With this previous experience, I wished to continue working with youth in distressed situations, so when I saw the Boys Town letter I felt perhaps God was calling me to “come and see.” One Sunday morning, I did just that. After a 20-minute walk from our house, I met a young couple on the driveway of Boys Town. They were driving some of the boys to church, but they greeted me warmly and when I expressed interest in their work, they asked me to return the next day to speak to the director. I did return and, over the years, have become involved in programs there. As a volunteer, I am able to attend activities, give workshops and retreats to staff members, and serve on the local advisory committee.

This Washington-based Boys Town is one of 16 satellite campuses of the original one, which continues to flourish in Omaha, Nebraska. There are different programs offered by each. The one in D.C. is multi-faceted. It includes a shelter for short term care (one to two months in length), four family group homes whose residents can stay two or more years, a foster care program which recruits, trains, and monitors foster parents, and good parenting classes. Their newest project is preparing staff members to go to homes where interventions might be of assistance to its members.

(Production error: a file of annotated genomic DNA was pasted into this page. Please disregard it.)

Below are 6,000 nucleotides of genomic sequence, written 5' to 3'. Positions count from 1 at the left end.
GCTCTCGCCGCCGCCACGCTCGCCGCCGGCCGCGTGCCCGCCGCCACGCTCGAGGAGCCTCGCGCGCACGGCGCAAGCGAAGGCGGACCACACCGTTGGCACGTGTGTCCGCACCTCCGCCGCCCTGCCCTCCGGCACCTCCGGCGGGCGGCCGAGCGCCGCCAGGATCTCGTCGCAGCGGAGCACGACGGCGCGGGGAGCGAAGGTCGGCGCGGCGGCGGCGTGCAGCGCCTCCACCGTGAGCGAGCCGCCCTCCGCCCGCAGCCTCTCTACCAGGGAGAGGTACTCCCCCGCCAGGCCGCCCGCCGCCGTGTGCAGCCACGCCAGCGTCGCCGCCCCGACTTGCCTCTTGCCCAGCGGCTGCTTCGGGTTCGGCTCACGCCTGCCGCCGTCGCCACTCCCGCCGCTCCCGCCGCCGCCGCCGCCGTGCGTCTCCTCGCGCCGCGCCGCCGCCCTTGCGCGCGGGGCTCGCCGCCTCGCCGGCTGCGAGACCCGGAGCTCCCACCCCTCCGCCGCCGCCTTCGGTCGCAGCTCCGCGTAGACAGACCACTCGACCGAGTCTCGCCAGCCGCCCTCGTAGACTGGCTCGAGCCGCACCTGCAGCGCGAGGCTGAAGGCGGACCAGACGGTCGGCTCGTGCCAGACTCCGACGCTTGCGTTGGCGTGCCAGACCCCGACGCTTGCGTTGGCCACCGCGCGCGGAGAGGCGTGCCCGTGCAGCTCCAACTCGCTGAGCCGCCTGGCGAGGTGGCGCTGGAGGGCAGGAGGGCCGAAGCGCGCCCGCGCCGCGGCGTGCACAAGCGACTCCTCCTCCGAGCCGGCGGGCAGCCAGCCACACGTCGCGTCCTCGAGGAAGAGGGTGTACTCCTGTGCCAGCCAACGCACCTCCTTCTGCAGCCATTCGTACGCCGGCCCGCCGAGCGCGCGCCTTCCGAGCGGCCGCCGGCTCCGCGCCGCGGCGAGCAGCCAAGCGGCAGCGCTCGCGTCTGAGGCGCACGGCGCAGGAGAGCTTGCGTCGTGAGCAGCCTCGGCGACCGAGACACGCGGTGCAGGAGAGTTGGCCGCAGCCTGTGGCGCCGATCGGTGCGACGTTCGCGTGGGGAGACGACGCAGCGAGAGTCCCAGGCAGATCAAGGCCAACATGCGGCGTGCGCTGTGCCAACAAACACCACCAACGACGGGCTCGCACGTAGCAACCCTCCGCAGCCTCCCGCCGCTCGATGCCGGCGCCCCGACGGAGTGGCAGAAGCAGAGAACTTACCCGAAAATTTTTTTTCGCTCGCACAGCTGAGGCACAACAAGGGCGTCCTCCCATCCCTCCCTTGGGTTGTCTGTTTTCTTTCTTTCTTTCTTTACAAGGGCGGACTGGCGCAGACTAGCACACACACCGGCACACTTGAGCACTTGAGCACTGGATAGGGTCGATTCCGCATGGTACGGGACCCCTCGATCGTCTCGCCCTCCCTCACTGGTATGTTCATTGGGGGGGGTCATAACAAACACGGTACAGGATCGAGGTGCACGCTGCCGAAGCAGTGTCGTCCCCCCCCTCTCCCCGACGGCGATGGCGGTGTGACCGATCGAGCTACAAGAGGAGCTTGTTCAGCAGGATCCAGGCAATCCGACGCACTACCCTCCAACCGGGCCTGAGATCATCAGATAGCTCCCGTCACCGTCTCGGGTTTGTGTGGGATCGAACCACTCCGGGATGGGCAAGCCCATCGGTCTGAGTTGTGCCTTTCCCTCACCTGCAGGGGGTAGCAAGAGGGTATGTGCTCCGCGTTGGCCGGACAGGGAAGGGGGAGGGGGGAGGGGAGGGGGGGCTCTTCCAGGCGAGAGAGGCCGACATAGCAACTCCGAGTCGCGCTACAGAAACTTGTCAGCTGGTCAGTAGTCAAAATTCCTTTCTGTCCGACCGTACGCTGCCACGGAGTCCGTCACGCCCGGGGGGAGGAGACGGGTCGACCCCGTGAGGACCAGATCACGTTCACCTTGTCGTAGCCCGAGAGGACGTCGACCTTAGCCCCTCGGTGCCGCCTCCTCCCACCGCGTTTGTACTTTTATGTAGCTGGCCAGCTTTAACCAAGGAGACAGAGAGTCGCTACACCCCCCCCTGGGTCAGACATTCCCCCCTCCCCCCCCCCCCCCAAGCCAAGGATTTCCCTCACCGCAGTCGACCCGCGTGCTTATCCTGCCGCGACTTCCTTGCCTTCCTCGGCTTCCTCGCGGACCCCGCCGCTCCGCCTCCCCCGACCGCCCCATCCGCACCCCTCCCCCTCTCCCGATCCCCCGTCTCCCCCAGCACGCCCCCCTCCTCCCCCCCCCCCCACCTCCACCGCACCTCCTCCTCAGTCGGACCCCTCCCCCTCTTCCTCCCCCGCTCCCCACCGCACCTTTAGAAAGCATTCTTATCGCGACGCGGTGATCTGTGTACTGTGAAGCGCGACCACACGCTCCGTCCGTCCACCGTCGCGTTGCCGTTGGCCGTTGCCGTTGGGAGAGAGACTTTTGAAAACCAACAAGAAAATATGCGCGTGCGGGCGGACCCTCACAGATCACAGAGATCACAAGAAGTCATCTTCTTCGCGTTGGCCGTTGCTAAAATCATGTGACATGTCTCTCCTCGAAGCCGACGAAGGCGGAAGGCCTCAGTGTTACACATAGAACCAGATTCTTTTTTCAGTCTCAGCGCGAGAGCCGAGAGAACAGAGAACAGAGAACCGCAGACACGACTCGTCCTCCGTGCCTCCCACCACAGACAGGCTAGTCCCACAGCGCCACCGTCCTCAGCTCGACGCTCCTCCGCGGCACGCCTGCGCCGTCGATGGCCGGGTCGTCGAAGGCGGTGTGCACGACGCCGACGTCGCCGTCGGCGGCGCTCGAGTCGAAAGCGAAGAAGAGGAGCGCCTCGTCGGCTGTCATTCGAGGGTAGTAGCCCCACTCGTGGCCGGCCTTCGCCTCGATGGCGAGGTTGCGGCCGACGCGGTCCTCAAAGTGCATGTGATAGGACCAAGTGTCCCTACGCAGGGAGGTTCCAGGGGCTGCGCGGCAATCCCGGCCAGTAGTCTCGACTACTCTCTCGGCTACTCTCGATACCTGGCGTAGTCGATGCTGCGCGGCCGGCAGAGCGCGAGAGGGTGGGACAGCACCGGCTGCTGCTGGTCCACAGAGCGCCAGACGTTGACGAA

I try to visit Boys Town monthly; it is not a “have to” experience. I may go to a group home for a meal with the family and boys, or attend an advisory committee meeting, or one of the various activities going on at the campus. Last December, I attended their annual tree lighting ceremony which included songs, recitation of some of the boys’ compositions, along with the lighting of the tree and refreshments in the homes and shelter.

An added surprise for me was the presentation of a certificate making me an Honorary Citizen of Boys Town. This framed certificate now sits on my bookshelf reminding me of my commitment to the program. It is often said that when there is involvement in a service project, there is usually more received than given.  This is true of my relationship with Boys Town. The two directors I have known, the two national directors (both Catholic priests), the committee members with whom I have worked, and the inspiring staff all challenge me by their dedication to their work. It is a privilege to share in these efforts. One of the committee members is an elderly naval chaplain who was one of Father Flanagan’s boys. It was he who was instrumental in bringing a campus to D.C.

A plaque now stands next to my certificate. It was given to me this Christmas, and its timeless message, “He ain’t heavy, Father, he’s m’ brother” now also serves as a renewed invitation to visit the nearby campus, once again to “come and see.”

A Lot To Be Thankful For